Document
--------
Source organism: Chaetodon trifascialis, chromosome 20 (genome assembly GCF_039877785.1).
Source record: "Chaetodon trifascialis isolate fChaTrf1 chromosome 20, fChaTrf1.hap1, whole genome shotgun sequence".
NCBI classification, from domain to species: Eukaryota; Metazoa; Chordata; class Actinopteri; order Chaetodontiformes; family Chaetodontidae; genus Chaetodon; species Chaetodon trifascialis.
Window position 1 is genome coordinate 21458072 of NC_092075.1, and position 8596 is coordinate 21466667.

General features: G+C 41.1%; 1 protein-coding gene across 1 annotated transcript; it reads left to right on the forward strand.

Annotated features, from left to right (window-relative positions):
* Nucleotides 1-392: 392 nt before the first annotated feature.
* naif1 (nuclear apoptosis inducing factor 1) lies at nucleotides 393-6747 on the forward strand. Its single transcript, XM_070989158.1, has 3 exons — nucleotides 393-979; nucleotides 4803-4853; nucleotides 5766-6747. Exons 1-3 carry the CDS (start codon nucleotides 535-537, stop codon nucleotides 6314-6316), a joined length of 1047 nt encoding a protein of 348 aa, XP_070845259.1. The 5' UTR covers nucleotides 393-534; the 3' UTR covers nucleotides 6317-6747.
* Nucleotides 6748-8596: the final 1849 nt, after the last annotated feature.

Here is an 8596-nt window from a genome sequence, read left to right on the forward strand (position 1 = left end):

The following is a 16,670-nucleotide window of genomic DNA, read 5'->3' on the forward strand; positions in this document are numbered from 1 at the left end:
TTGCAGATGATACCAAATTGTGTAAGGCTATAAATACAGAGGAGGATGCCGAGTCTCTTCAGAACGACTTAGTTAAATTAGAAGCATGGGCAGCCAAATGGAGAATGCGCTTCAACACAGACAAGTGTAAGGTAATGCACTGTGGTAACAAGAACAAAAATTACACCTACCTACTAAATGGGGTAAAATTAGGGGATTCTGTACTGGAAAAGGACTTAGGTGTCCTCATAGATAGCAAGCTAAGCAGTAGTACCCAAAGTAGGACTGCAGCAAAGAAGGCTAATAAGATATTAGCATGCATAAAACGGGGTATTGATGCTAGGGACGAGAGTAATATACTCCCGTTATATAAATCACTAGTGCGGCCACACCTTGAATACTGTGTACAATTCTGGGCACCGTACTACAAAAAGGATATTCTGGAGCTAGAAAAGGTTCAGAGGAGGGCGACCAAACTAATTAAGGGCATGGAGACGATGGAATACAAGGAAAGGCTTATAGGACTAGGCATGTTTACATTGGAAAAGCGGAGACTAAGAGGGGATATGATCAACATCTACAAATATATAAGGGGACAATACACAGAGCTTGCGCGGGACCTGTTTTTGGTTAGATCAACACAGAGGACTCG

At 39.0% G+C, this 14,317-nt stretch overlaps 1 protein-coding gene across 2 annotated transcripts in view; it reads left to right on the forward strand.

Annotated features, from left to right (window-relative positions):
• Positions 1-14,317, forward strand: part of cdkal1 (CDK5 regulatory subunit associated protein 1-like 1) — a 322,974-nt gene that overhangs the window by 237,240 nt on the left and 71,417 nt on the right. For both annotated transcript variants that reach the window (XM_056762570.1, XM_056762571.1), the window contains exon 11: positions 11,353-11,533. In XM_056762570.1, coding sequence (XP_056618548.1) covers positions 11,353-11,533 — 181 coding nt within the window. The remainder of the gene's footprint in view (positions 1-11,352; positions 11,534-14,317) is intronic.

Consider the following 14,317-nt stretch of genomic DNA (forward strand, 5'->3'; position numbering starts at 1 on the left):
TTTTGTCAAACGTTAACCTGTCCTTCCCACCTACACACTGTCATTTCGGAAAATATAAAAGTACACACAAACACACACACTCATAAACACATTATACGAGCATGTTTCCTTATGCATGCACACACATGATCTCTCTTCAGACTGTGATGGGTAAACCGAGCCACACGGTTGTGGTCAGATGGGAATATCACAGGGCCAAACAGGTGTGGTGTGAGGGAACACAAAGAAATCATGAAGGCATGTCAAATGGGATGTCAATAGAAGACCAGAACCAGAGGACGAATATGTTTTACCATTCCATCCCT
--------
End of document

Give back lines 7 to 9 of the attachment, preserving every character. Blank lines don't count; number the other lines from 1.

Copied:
* Nucleotides 1-392: 392 nt before the first annotated feature.
* naif1 (nuclear apoptosis inducing factor 1) lies at nucleotides 393-6747 on the forward strand. Its single transcript, XM_070989158.1, has 3 exons — nucleotides 393-979; nucleotides 4803-4853; nucleotides 5766-6747. Exons 1-3 carry the CDS (start codon nucleotides 535-537, stop codon nucleotides 6314-6316), a joined length of 1047 nt encoding a protein of 348 aa, XP_070845259.1. The 5' UTR covers nucleotides 393-534; the 3' UTR covers nucleotides 6317-6747.
* Nucleotides 6748-8596: the final 1849 nt, after the last annotated feature.